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A FEW WORDS as to the point of view from which this Commentary has been written may not be out of place.
Lord Herschell, in his judgment in The Bank of England v. Vagliano ([1891,] A. C., pp. 144, 145), thus expounds the true principles of interpretation of a codifying Act. The observations had actual reference to the Bills of Exchange Act, 1882, but are equally applicable to the Sale of Goods Act. The noble Lord says
“I think the proper course is in the first instance to examine the language of the statute, and to ask what is its natural meaning uninfluenced by any considerations derived from the previous state of the law, and not to start with inquiring how the law previously stood, and then, assuming that it was probably intended to leave it unaltered, to see if the words of the enactment will bear an interpretation in conformity with this view. . . . I am, of course, far from asserting that resort may never be had to the previous state of the law for the purpose of aiding in the construction of the provisions of the code. If, for example, a provision be of doubtful import, such resort would be perfectly legitimate. Or again, if in a code of the law of negotiable instruments words be found which have previously acquired a technical meaning, or been used in a sense other than their ordinary one, in relation to such instruments, the same interpretation might well be put upon them in the code. I give these as examples
merely; they, of course, do not exhaust the category. What, however, I am venturing to insist upon is, that the first step taken should be to interpret the language of the statute, and that an appeal to earlier decisions can only be justified on some special ground.”
And further on Lord Herschell says:
“The Bills of Exchange Act was certainly not intended to be merely a code of the existing law. It is not open to question that it was intended to alter and did alter it in certain respects. And I do not think that it is to be presumed that any particular provision was intended to be a statement of the existing law, rather than a substituted enactment.”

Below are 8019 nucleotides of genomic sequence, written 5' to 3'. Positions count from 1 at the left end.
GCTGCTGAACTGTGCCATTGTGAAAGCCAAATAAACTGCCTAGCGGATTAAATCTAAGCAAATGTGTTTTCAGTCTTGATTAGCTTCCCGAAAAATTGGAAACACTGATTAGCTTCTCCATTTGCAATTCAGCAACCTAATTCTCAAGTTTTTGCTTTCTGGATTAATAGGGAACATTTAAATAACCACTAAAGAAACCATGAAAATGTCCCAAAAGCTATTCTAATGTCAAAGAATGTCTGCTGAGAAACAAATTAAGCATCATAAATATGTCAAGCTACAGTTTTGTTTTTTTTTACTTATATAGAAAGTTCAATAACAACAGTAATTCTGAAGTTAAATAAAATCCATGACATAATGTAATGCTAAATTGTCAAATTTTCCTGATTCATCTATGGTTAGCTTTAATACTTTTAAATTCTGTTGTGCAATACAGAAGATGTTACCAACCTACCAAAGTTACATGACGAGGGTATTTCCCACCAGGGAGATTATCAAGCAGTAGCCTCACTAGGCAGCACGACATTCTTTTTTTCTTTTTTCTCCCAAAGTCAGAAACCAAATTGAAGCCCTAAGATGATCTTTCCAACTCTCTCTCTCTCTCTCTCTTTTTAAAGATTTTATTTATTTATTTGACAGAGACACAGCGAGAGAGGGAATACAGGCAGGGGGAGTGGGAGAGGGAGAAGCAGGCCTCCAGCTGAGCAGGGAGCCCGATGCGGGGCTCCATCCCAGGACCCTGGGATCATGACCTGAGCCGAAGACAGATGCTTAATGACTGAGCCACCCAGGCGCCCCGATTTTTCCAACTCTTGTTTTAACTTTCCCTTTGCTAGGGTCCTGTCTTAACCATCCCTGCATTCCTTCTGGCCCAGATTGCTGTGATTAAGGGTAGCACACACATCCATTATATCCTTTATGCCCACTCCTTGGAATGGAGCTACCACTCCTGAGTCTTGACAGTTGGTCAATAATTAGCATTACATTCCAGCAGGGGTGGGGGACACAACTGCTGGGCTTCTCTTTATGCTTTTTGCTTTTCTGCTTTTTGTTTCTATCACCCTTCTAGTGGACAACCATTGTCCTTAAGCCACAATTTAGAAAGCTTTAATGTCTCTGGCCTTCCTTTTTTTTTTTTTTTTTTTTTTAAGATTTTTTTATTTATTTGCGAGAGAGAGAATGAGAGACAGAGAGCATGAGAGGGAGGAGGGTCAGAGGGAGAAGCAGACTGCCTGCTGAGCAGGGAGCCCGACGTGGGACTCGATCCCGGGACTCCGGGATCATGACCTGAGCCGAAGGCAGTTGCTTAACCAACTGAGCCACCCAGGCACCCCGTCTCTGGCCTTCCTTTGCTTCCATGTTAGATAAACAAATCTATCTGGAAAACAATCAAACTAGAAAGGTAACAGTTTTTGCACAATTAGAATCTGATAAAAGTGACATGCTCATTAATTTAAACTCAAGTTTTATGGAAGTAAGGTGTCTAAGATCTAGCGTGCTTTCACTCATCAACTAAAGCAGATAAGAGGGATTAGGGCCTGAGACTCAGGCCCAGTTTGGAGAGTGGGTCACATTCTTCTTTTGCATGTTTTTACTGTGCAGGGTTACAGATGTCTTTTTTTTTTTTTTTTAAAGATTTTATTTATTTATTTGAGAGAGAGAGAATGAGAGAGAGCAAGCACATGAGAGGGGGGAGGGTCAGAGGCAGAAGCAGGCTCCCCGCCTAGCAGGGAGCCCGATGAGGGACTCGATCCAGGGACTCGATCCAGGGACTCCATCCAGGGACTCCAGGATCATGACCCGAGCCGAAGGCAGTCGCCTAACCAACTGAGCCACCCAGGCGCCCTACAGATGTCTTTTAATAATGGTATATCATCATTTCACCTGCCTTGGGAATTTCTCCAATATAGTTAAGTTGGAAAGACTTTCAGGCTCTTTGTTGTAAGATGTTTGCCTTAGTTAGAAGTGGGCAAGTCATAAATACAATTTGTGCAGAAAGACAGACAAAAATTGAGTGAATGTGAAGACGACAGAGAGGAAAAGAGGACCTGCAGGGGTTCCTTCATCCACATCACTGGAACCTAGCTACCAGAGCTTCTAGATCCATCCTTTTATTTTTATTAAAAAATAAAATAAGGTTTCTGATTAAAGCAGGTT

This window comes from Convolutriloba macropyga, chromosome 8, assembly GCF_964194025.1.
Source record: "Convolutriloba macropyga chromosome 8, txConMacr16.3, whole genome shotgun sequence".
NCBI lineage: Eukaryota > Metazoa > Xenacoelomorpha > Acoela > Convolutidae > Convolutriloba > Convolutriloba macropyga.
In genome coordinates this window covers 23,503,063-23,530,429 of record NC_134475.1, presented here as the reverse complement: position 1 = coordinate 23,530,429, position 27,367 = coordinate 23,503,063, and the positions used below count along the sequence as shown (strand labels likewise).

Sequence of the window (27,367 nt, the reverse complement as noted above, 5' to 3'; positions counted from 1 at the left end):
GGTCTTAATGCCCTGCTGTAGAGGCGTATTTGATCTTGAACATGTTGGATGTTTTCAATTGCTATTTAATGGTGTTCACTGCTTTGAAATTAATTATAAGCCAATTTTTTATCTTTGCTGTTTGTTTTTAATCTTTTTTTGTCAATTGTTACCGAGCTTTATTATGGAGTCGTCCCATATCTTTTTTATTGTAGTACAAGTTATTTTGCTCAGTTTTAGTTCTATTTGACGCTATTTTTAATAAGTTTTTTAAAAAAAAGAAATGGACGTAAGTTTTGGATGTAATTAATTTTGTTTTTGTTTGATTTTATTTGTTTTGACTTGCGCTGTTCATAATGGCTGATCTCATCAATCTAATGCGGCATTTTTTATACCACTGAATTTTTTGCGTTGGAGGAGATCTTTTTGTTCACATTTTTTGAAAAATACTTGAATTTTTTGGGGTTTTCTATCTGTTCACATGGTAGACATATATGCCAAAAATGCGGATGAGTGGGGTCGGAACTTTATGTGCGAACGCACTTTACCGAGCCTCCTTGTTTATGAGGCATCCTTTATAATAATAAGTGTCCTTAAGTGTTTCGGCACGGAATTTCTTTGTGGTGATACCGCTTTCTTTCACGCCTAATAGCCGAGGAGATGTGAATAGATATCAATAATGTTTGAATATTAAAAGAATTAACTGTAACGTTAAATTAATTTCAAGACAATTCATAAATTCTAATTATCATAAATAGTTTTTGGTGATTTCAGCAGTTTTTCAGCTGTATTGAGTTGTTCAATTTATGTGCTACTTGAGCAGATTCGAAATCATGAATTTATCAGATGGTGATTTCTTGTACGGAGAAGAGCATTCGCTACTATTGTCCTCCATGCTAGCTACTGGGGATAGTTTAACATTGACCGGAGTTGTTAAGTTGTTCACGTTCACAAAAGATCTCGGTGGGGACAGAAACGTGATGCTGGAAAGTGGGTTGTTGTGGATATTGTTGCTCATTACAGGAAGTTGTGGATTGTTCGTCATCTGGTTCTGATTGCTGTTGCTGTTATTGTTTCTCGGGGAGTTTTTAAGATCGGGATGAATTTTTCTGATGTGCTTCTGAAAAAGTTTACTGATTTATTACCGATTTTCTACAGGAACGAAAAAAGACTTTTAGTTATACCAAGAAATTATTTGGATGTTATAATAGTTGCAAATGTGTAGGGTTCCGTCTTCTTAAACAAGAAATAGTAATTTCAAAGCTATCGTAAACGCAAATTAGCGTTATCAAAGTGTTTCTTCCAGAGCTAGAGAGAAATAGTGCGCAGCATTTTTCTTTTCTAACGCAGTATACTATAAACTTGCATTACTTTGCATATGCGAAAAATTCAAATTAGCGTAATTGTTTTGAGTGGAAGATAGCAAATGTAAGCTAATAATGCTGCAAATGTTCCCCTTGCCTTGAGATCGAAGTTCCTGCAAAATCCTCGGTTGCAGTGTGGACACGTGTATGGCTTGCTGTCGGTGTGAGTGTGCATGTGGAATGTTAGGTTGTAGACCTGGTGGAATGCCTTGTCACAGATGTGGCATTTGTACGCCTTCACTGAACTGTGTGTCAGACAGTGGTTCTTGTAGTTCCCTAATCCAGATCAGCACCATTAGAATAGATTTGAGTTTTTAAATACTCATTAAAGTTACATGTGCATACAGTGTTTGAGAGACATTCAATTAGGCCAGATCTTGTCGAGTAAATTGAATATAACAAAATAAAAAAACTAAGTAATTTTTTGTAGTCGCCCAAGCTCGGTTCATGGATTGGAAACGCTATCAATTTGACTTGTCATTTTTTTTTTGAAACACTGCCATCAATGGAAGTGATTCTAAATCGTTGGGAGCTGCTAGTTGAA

We have in the following Commentary endeavoured to keep these principles in view. It must not, however, be forgotten that, as the Act is not intended to be exhaustive, there are rules of the common law which are not dealt with at all, but are preserved by s. 61 (2). With regard to these Lord Herschell's remarks above quoted do not apply.
To those, however, who may be of opinion that, in the light of the above judgment, too much space has been devoted in our Commentary on the express provisions of the Act to a declaration of the previous law, we would briefly explain the raison d'être of the book.
Before doing so, however, we may point out that s. 4 (which substantially re-enacts s. 17 of the Statute of Frauds) would seem not to be included in the scope of the principles of interpretation enunciated by Lord Herschell. As every lawyer knows, the section, short as it is, contains a mass of law large enough to occupy no less than 180 pages of “ Benjamin on Sale," and, whether or not every line of it be (as has been said) “worth a subsidy,” or have rather